AMD’s Ryzen CPUs are officially five years old now. Launched with Zen 1 in 2016, the Ryzen brand (and products) has done wonders for the chipmaker. From lagging behind Intel in every metric to leading pretty much everywhere. In a video, AMD’s marketing team shed some light on this incredible journey while also sharing what’s next for the Ryzen platform.
I’ll jump right to it. Zen 3D (Zen 3 with 3D V-Cache) is officially launching in early 2022, likely on the AM4 socket. The Epyc Milan-X lineup will likely launch by the last quarter of this year itself. Followed by Zen 3D, we’ll get Zen 4 (Raphael) towards late 2022 along with the new AM5 platform.
Robert Hallock stated that the “next platform” or AM5 would come equipped with DDR5 and PCIe Gen 5 support, but wasn’t clear whether the latter would come to the next-gen Ryzen 6000 (Zen 4) processors as well. He did, however, confirm that AM4 coolers will be compatible with the AM5 socket which should come as a relief to a lot of us.
Finally, Hallock spoke about AMD’s plans in the mobile/notebook space. Although he didn’t speak about the Ryzen mobile roadmap, he explained how the chipmaker is planning to improve power efficiency by software/firmware optimizations.
In general, a CPU uses the same “Governor” for all workloads unless you manually change it. This can be “High-Performance”, “Balanced”, and “Power Saver” in the case of Windows. AMD is working on an algorithm that dynamically shifts the CPU governor depending on the workload. For example, a governor focused on single-threaded performance would be used with lightly threaded workloads such as word processing while multi-threaded performance would be the focus with content creation, and something in between the two for gaming. Although I’m going a bit too far here, this seems like an early response to Intel’s Alder Lake and hybrid core architecture.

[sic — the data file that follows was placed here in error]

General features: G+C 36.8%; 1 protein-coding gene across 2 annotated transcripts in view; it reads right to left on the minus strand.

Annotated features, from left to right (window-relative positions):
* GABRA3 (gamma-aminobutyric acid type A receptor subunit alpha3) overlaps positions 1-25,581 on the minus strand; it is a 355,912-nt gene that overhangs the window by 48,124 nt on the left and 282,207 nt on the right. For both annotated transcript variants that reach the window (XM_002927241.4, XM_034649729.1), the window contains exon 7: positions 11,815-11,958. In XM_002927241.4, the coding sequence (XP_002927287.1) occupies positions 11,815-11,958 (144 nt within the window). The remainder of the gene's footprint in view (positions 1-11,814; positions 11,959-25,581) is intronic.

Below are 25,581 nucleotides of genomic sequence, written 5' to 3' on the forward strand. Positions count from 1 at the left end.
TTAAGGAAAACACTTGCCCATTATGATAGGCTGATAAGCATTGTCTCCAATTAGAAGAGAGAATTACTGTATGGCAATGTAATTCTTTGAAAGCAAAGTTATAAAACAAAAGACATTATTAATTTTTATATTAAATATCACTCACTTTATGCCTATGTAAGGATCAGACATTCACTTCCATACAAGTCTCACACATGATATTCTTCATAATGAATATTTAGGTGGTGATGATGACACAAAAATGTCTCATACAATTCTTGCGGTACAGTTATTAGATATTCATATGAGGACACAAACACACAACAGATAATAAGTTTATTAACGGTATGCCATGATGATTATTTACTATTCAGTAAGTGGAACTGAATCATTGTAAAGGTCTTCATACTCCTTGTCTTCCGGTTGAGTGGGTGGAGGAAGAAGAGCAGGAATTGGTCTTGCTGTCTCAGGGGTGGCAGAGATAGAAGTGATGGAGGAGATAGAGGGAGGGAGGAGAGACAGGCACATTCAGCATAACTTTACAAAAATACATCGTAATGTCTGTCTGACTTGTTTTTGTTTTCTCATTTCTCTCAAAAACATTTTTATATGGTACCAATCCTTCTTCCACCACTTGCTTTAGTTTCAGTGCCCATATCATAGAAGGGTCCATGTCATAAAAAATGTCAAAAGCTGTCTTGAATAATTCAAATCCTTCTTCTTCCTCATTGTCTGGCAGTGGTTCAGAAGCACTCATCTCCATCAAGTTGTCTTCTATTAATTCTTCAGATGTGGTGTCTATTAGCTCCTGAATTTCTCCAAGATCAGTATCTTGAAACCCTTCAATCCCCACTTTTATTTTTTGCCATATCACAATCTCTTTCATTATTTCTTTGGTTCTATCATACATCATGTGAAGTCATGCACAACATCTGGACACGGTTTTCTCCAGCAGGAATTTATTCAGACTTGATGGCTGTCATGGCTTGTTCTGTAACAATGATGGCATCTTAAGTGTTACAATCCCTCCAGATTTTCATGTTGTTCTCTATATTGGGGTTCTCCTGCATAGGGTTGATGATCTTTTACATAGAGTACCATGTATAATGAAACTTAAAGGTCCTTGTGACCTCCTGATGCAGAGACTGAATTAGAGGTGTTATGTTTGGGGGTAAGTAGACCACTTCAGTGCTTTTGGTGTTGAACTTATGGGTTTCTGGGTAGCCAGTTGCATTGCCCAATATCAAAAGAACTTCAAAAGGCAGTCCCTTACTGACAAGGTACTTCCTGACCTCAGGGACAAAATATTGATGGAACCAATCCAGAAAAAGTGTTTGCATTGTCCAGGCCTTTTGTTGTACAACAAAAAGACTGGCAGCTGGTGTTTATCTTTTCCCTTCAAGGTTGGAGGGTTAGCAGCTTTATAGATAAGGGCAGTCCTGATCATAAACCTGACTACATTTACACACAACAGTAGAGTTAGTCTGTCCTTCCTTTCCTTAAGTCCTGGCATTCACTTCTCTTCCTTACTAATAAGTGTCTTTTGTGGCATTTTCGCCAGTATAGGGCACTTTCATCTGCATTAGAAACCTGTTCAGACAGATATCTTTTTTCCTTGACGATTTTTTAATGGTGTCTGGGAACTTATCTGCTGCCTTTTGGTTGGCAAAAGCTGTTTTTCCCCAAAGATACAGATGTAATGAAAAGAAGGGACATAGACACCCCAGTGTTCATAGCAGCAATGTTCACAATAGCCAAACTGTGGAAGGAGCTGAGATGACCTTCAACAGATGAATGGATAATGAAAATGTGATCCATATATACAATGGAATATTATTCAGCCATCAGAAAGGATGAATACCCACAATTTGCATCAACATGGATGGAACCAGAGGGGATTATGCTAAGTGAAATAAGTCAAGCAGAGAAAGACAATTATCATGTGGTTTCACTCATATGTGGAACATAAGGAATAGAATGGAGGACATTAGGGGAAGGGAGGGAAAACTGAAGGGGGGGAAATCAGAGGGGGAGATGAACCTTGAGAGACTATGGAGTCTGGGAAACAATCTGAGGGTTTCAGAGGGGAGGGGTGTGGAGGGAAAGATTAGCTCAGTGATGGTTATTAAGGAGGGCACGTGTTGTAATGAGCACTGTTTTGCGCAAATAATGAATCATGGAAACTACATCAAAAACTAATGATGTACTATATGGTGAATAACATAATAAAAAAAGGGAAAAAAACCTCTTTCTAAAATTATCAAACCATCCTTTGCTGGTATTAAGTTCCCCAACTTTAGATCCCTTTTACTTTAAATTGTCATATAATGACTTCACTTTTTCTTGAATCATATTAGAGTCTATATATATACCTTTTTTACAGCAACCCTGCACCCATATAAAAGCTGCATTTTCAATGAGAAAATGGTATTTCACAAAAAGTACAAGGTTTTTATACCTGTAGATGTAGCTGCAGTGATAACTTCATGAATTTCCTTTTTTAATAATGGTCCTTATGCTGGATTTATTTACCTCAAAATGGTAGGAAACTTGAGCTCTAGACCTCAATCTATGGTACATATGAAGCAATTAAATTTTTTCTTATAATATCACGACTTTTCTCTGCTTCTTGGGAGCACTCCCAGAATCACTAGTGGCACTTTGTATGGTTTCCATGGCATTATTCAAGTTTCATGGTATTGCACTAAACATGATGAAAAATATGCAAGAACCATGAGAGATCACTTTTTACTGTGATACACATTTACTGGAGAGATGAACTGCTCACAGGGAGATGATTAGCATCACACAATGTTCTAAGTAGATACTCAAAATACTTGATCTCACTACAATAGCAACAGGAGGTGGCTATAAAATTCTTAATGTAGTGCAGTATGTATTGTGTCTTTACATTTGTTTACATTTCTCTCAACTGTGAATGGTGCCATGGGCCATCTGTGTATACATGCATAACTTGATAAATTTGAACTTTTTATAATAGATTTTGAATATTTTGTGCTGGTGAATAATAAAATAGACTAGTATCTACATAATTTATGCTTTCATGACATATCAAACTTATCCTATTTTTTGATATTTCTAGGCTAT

E-Waste Day Message:
India is currently the third biggest contributor of e-waste, generating 3.2 million tonnes! On the occasion of International E-Waste day (October 14), we want to share a quick message on what e-waste is and how you can help avoid contributing to this growing number.
All electronic devices such as computers, mobile phones, chargers, headphones, television sets etc, that have completed their life period or period of utility is considered e-waste.
These devices must be recycled or refurbished. Here’s how you can contribute to making your home, workplace, and city a cleaner and safer place
- Always look for the 3Rs (Reduce, Reuse, Recycle) when it comes to e-waste management
- Avoid giving used electronic devices to your local kabaadi walas or the unorganized sector like scrap dealers and rag pickers
- Do not dispose your product in garbage bins along with municipal waste that would ultimately reach landfills
- Always drop your used electronic products’ batteries or any accessories when they reach the end of their life at your nearest Authorized E-waste collection center
How can you make a difference this International E-Waste Day?
E-waste is non-biodegradable and therefore has a very harmful effect on ecosystems. Several of us are guilty of wanting to get rid of e-waste by selling it for a good price. What we don’t realize is that most of the e-waste is dumped in landfills, which gets accumulated and emits toxic chemicals into the land and groundwater table. When this happens, it poses great health risks as these devices have substances like cadmium, lead, arsenic, mercury, etc., which if not dealt with properly, are detrimental to human, plant, and animal health.
Currently, most of the e-waste in India is being managed by the informal sector. This sector does not have the adequate means or knowledge to deal with e-Waste appropriately. Therefore, this International E-Waste day, we encourage you to practice e-waste management in the right manner and be a more conscious citizen.
All of us have a part to play in ensuring we create an environment that is safe to live in. This E-waste Management Day, Cerebra Green will be happy to collect any electronic devices that you want to dispose of. These devices will go through a formal evaluation to understand if it has reached their end of life, or it can be refurbished. All the devices that can be refurbished will then be donated to children from underprivileged backgrounds to help with their education.